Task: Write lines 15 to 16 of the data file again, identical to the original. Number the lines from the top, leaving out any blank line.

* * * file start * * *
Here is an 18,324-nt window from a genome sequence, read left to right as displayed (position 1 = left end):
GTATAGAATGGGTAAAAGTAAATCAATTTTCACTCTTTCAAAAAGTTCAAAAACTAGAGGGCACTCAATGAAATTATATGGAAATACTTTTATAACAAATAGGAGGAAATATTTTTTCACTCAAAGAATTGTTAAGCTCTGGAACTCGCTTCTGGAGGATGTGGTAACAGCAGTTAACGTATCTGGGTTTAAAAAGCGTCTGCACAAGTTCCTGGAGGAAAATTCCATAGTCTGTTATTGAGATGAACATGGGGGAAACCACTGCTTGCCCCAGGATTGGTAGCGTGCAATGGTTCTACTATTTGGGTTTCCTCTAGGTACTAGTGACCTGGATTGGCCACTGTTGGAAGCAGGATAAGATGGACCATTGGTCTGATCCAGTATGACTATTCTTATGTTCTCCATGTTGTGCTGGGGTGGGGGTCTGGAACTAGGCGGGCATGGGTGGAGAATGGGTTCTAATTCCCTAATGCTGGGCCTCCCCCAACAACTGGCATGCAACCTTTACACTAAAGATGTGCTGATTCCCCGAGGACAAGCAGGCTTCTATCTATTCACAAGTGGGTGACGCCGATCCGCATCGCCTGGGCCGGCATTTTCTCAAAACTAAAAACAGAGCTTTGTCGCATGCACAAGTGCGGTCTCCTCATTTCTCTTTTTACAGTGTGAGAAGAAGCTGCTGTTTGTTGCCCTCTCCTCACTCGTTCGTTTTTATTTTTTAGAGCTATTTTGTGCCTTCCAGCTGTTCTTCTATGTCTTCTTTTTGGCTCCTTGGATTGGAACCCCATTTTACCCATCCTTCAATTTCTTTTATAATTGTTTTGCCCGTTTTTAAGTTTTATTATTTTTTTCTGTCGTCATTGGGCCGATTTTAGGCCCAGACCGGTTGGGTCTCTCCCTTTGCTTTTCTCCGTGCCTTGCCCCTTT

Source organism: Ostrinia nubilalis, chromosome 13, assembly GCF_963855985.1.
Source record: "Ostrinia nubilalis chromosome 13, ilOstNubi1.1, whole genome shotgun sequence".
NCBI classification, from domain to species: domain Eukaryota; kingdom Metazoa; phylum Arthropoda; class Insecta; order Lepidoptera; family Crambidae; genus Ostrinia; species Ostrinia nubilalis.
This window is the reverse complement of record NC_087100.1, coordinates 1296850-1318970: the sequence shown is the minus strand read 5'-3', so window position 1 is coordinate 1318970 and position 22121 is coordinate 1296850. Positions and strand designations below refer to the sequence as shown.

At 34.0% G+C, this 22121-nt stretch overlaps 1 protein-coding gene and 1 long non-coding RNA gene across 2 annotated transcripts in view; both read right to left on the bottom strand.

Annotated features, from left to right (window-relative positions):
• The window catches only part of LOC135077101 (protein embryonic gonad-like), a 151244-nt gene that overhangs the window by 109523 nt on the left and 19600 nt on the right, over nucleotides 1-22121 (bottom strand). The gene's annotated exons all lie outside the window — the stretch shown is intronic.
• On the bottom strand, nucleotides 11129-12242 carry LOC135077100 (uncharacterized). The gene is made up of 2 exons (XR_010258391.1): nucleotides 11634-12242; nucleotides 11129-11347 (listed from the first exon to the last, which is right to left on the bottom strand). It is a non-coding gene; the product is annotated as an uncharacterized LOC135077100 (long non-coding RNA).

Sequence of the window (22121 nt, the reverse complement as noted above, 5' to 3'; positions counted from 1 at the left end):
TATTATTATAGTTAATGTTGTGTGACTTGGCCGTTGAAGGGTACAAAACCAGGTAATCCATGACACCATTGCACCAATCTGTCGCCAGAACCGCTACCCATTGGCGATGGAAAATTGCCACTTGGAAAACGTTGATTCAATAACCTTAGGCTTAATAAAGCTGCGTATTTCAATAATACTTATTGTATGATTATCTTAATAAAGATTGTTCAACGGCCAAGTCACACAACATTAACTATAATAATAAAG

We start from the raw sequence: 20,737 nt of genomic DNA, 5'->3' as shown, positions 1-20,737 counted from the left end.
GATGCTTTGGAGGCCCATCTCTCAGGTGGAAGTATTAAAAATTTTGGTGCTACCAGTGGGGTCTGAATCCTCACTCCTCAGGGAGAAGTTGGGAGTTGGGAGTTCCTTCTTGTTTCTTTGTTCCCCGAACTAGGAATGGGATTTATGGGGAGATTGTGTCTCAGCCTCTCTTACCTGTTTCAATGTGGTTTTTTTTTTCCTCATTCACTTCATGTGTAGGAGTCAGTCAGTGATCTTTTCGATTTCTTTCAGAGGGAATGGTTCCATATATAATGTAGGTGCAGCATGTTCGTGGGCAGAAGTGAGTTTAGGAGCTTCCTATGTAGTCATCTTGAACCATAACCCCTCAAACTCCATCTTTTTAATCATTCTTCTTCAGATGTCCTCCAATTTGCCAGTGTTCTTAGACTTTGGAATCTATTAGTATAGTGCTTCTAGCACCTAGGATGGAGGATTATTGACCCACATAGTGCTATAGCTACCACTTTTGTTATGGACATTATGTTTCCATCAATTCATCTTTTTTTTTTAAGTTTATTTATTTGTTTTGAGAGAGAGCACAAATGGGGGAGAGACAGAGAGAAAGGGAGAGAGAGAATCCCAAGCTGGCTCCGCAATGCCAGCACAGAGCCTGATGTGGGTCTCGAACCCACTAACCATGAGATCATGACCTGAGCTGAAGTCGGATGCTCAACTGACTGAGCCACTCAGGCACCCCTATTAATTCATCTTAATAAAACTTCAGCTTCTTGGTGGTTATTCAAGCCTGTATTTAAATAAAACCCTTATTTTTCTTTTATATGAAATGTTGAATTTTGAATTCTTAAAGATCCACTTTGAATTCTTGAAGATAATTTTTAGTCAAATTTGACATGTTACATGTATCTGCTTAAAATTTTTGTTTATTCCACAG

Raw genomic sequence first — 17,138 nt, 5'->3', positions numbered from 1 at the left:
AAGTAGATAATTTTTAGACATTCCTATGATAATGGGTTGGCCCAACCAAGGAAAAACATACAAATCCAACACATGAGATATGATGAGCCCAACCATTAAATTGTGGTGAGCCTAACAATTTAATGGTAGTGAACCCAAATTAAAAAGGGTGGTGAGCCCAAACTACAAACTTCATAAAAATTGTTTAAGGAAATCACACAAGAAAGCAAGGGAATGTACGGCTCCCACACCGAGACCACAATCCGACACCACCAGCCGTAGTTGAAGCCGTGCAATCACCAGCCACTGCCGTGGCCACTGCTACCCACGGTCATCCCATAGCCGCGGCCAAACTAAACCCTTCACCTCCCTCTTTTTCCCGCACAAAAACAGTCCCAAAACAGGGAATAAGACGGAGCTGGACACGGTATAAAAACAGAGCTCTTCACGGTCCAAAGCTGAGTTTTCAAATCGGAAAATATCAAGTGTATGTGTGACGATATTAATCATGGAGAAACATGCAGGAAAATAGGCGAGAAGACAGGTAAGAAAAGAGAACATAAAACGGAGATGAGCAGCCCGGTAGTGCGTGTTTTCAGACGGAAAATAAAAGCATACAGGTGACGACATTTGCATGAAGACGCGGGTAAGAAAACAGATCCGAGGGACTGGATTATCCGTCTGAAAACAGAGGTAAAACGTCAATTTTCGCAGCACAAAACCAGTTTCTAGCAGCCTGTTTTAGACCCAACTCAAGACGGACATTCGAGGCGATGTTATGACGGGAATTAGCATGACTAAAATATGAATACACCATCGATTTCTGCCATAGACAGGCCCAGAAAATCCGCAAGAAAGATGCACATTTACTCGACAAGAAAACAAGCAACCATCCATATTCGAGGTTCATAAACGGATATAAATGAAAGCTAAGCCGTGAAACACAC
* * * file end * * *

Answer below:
Raw genomic sequence first — 17,138 nt, 5'->3', positions numbered from 1 at the left:
AAGTAGATAATTTTTAGACATTCCTATGATAATGGGTTGGCCCAACCAAGGAAAAACATACAAATCCAACACATGAGATATGATGAGCCCAACCATTAAATTGTGGTGAGCCTAACAATTTAATGGTAGTGAACCCAAATTAAAAAGGGTGGTGAGCCCAAACTACAAACTTCATAAAAATTGTTTAAGGAAATCACACAAGAAAGCAAGGGAATGTACGGCTCCCACACCGAGACCACAATCCGACACCACCAGCCGTAGTTGAAGCCGTGCAATCACCAGCCACTGCCGTGGCCACTGCTACCCACGGTCATCCCATAGCCGCGGCCAAACTAAACCCTTCACCTCCCTCTTTTTCCCGCACAAAAACAGTCCCAAAACAGGGAATAAGACGGAGCTGGACACGGTATAAAAACAGAGCTCTTCACGGTCCAAAGCTGAGTTTTCAAATCGGAAAATATCAAGTGTATGTGTGACGATATTAATCATGGAGAAACATGCAGGAAAATAGGCGAGAAGACAGGTAAGAAAAGAGAACATAAAACGGAGATGAGCAGCCCGGTAGTGCGTGTTTTCAGACGGAAAATAAAAGCATACAGGTGACGACATTTGCATGAAGACGCGGGTAAGAAAACAGATCCGAGGGACTGGATTATCCGTCTGAAAACAGAGGTAAAACGTCAATTTTCGCAGCACAAAACCAGTTTCTAGCAGCCTGTTTTAGACCCAACTCAAGACGGACATTCGAGGCGATGTTATGACGGGAATTAGCATGACTAAAATATGAATACACCATCGATTTCTGCCATAGACAGGCCCAGAAAATCCGCAAGAAAGATGCACATTTACTCGACAAGAAAACAAGCAACCATCCATATTCGAGGTTCATAAACGGATATAAATGAAAGCTAAGCCGTGAAACACAC